The Seattle based chain Starbucks leaves the Russian market after 15 years of operating in the country. Starbucks joins McDonald’s, ExxonMobil, and Netflix to remove itself from Russia after its invasion of Ukraine.

According to CNBC, Starbucks has around 130 shops in Russia which is less than 1 percent of its annual revenue. The coffee shop has closed its chains in all locations and announced that it has ‘made the decision to exit and no longer have a brand presence in the market.’

The Western governments have imposed a rush of sanctions, making it impossible to conduct even basic business transactions for foreign firms. They have mentioned the growing humanitarian crisis in Ukraine. According to the data released, more than 6 million refugees have been registered by the UN refugee agency.

At the beginning of March, Starbucks’ chief executive Kevin Johnson commented that the ‘unprovoked, unjust and horrific attacks on Ukraine by Russia and that our hearts go out to those affected.’

Comparatively, very few US companies want to remain in the Russian market, but many of the companies have found that leaving the country is easier said than done. Companies like Google have been limited by the 2021 law that requires them to keep some employees in the country. Starbucks has said that it will pay 2,000 of its Russian employees for six months and will help them find new jobs outside the company.

Alternatively, food companies are facing some difficulties withdrawing themselves from the country. Most of the franchisees like KFC and Pizza Hut have a limit to controlling local operations, like KFC and Pizza.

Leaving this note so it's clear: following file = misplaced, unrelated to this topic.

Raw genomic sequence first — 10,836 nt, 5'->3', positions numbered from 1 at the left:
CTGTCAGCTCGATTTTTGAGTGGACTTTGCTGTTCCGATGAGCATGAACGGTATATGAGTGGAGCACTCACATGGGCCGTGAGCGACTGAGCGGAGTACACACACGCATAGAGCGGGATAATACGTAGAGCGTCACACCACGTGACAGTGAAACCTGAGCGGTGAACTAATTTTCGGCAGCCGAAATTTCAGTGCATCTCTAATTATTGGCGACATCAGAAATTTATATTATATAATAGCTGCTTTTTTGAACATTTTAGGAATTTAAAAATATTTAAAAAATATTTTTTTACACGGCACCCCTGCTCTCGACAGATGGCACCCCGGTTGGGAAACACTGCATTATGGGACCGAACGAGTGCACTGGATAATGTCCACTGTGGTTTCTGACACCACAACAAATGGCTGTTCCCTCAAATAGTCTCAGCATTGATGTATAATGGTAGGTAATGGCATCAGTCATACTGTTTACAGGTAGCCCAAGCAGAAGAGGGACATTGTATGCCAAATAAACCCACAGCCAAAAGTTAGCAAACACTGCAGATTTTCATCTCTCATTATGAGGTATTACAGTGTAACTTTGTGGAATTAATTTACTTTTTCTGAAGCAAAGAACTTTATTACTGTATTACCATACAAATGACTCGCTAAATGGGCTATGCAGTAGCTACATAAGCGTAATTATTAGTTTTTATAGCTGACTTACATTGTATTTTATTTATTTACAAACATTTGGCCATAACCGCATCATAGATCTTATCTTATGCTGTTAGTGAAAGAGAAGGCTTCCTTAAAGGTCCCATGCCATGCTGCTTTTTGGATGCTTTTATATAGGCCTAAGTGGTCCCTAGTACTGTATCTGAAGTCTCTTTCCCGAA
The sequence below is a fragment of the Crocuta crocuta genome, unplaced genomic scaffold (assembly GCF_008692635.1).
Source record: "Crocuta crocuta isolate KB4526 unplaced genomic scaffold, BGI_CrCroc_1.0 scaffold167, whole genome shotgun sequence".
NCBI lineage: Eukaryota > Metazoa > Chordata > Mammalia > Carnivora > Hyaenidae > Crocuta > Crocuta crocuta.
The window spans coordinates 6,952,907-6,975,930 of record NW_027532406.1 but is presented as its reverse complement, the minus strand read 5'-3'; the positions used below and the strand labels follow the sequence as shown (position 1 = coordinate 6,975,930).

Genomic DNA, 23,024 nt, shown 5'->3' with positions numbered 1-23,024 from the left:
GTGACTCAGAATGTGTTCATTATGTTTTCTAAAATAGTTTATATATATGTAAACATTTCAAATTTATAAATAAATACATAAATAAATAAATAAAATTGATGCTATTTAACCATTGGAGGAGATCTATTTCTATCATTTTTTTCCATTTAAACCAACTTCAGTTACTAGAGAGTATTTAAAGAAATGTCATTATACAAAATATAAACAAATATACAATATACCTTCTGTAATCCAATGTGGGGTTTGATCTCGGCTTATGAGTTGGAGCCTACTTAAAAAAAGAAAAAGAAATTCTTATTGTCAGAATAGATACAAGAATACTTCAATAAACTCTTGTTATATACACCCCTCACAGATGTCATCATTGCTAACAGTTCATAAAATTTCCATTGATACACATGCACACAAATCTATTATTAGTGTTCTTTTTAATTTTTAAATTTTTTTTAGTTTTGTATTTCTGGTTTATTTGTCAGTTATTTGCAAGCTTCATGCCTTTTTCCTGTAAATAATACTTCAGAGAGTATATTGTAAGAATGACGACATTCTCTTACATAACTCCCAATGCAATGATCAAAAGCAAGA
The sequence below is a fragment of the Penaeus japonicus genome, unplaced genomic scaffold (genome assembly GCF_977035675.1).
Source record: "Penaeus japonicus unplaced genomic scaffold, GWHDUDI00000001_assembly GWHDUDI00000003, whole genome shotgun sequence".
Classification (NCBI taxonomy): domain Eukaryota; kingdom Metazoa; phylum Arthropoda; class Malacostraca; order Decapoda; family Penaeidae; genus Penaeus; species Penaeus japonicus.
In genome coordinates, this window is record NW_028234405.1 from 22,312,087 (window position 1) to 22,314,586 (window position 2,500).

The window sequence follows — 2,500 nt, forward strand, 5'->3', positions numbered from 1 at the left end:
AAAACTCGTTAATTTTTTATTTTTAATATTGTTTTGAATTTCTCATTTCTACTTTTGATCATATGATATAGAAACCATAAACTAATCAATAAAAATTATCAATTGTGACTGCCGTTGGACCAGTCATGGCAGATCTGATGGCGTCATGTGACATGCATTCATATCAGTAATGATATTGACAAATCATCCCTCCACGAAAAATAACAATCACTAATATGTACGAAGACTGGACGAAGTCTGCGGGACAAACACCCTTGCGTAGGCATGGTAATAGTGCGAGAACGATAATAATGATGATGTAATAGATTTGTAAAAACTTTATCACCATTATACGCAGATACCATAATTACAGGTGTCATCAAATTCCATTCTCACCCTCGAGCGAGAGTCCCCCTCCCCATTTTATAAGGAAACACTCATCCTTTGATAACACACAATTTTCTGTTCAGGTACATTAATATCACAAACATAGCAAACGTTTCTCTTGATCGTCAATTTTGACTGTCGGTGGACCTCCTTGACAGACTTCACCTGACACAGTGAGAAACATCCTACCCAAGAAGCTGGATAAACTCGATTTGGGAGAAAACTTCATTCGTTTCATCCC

McDonald’s has announced that it would exit the country, citing the ‘untenable’ business climate after more than 30 years of investment. The company announced that Siberian franchisee Alexander Govor would take over 850 stores and would operate under a new brand and retain McDonald’s employees for at least two years. Food producers such as PepsiCo, Nestle and Mondelez are cutting off sales of items such as sodas, snacks and candy but are continuing the goods of dairy products and baby formula.

The pause of Starbucks included shipments of all Starbucks products and temporarily shuttering cafes. In the latest results, the company did not disclose the financial impact of the suspension of the company.
Starbucks’ financial blow is not as large as McDonald’s, who has been in Russia for more than 30years now. The suspension cost them $127 million in the first quarter. The Russian and Ukrainian market accounted for 9% of their revenue in 2021. There were roughly 850 restaurants in Russia.
Starbucks entered Russia in 2007 and had 130 coffee shops owned and operated by a license.